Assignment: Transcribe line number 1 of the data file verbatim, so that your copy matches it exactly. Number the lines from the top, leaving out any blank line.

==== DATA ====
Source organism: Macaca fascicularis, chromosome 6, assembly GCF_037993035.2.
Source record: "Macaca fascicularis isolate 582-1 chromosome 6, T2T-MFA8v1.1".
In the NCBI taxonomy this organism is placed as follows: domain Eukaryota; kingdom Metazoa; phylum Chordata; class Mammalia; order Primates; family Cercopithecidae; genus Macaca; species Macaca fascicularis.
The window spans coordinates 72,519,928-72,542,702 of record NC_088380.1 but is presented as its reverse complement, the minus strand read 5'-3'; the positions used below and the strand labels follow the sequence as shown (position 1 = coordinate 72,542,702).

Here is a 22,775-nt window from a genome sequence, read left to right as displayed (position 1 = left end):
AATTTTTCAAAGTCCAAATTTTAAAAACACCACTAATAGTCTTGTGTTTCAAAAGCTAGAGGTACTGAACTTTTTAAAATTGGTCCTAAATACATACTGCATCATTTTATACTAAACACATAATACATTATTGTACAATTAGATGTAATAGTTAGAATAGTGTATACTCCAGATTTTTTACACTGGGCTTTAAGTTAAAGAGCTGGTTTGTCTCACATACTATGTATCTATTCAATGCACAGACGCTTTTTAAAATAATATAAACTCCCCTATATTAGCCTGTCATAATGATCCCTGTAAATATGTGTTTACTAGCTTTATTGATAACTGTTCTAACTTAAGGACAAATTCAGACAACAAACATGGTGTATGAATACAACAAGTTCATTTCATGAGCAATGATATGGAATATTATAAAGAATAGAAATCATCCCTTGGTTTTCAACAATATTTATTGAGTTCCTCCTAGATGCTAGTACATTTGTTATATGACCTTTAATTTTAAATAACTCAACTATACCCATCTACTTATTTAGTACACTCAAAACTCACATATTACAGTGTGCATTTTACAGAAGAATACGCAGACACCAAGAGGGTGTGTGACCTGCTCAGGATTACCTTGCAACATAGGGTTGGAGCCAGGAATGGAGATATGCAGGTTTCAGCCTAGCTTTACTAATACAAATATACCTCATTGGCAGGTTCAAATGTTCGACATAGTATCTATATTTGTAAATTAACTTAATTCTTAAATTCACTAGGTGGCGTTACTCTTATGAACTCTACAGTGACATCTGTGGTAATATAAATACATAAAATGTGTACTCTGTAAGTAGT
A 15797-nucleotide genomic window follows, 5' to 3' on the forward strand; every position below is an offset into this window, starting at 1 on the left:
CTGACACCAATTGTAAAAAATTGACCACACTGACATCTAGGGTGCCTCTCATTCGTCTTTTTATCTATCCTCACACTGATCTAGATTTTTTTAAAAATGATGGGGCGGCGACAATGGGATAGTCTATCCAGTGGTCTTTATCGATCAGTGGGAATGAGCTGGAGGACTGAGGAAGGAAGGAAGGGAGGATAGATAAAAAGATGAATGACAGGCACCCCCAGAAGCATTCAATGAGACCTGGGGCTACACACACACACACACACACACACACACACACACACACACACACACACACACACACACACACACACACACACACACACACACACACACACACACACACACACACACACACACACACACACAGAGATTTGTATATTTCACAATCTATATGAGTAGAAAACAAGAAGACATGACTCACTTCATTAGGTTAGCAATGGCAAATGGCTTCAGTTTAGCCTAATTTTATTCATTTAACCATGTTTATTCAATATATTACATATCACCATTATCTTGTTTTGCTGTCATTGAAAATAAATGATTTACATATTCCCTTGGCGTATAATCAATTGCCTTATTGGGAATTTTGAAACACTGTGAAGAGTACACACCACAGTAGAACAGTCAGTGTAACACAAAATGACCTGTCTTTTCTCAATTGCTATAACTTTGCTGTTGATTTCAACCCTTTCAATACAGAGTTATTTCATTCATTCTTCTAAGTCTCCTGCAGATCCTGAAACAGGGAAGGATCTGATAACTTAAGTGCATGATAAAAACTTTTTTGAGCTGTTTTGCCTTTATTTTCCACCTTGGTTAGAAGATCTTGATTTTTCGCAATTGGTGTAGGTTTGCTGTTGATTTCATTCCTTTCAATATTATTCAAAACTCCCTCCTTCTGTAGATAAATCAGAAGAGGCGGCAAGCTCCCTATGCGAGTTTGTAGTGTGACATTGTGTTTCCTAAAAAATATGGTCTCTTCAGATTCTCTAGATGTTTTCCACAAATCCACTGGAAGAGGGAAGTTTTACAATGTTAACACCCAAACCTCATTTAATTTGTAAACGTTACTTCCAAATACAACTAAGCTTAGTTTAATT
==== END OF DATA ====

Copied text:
Source organism: Macaca fascicularis, chromosome 6, assembly GCF_037993035.2.